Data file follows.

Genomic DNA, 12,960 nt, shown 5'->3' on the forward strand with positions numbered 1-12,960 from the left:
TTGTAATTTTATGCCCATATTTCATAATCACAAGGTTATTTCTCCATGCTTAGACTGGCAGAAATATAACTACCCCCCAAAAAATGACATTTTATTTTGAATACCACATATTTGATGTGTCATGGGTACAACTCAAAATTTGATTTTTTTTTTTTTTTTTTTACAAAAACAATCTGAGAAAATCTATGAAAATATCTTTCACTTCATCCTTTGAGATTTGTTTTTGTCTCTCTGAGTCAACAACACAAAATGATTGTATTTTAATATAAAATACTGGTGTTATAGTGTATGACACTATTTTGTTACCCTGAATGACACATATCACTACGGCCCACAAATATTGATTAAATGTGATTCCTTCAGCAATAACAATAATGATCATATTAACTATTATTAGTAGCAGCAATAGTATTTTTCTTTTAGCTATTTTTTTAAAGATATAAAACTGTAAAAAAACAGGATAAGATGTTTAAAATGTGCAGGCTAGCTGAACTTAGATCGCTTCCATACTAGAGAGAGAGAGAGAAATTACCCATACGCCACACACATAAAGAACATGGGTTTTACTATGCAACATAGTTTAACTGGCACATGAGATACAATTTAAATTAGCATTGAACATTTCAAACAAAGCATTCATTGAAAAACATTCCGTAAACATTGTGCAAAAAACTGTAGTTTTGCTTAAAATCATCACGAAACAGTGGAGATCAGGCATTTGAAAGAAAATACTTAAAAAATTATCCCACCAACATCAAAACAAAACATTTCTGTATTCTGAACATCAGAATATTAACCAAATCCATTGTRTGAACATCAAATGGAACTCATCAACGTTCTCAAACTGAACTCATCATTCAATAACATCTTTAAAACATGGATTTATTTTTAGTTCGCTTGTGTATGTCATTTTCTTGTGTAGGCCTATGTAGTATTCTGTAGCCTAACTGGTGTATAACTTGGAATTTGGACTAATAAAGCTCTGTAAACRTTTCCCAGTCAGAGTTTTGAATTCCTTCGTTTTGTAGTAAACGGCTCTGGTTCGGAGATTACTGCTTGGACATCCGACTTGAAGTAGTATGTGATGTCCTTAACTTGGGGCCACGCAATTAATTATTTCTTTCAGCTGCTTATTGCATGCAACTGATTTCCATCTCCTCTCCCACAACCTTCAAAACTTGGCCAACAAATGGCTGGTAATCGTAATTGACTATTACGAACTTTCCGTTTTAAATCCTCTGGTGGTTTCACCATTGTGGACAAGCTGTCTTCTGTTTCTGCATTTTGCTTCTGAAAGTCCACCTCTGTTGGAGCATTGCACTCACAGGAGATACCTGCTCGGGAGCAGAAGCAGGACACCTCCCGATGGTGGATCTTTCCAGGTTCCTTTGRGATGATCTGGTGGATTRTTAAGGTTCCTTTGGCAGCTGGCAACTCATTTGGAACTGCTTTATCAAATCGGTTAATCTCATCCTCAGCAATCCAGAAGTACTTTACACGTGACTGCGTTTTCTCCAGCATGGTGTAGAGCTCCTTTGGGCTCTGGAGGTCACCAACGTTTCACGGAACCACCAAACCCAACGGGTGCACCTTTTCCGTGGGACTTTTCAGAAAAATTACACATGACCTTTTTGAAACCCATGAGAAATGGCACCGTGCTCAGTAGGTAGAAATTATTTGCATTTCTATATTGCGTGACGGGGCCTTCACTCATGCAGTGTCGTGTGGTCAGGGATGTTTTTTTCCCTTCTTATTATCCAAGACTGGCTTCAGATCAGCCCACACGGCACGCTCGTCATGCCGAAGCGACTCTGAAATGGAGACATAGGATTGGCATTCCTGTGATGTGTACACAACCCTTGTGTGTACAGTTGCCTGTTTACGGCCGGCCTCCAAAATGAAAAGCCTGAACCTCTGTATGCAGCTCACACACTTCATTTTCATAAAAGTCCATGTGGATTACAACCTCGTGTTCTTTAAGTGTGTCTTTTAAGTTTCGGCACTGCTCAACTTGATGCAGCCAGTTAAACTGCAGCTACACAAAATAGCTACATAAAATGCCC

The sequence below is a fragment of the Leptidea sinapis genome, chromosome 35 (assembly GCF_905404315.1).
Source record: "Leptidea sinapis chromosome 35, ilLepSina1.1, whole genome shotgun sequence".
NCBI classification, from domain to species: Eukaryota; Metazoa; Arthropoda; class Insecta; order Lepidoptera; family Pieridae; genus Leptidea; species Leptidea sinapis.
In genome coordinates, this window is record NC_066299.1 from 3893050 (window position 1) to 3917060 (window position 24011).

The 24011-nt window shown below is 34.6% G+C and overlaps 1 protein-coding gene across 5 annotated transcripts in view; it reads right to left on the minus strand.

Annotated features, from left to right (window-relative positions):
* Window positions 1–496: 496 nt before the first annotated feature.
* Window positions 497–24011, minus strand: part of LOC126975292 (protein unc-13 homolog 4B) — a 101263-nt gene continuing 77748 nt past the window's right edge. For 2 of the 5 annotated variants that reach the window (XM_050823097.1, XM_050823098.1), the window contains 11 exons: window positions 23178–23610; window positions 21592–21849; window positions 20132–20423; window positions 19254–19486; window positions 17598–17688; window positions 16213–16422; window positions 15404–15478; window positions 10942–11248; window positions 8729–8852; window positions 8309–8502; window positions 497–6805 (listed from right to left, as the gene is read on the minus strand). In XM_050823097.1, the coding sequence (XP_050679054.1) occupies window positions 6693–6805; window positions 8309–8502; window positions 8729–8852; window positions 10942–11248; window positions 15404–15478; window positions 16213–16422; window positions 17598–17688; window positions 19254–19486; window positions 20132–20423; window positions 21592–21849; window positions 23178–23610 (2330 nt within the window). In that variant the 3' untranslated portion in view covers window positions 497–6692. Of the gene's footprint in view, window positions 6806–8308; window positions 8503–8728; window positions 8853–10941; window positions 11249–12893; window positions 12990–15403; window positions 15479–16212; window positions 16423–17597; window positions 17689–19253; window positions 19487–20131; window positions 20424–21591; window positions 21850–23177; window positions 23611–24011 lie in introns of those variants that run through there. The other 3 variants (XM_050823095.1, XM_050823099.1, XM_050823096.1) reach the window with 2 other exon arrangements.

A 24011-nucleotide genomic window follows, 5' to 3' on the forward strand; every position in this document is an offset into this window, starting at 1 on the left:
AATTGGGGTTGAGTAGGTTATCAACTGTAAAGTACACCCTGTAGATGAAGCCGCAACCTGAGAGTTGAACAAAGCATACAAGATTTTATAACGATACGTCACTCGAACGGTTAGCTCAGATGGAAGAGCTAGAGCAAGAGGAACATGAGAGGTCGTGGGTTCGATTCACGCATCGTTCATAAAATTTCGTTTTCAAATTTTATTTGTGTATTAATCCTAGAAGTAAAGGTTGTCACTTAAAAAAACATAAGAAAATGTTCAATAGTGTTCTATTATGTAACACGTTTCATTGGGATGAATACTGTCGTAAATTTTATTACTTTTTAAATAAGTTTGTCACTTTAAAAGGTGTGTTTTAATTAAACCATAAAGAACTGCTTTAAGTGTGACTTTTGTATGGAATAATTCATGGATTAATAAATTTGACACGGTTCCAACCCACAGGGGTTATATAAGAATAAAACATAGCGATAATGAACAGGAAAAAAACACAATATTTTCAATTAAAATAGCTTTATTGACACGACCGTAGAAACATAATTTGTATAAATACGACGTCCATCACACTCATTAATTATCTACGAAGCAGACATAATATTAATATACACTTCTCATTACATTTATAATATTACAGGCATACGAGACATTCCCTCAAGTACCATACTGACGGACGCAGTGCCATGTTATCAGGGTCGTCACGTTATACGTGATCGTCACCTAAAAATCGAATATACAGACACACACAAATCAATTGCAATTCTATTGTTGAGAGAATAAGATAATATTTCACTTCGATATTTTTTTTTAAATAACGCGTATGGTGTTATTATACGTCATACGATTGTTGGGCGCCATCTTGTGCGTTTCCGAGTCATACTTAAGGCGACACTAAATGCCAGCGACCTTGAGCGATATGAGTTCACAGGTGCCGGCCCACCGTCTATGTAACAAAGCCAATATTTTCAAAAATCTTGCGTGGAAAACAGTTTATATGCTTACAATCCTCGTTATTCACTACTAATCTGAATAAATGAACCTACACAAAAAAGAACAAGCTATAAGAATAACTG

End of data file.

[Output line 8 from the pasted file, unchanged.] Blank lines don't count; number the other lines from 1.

Annotated features, from left to right (window-relative positions):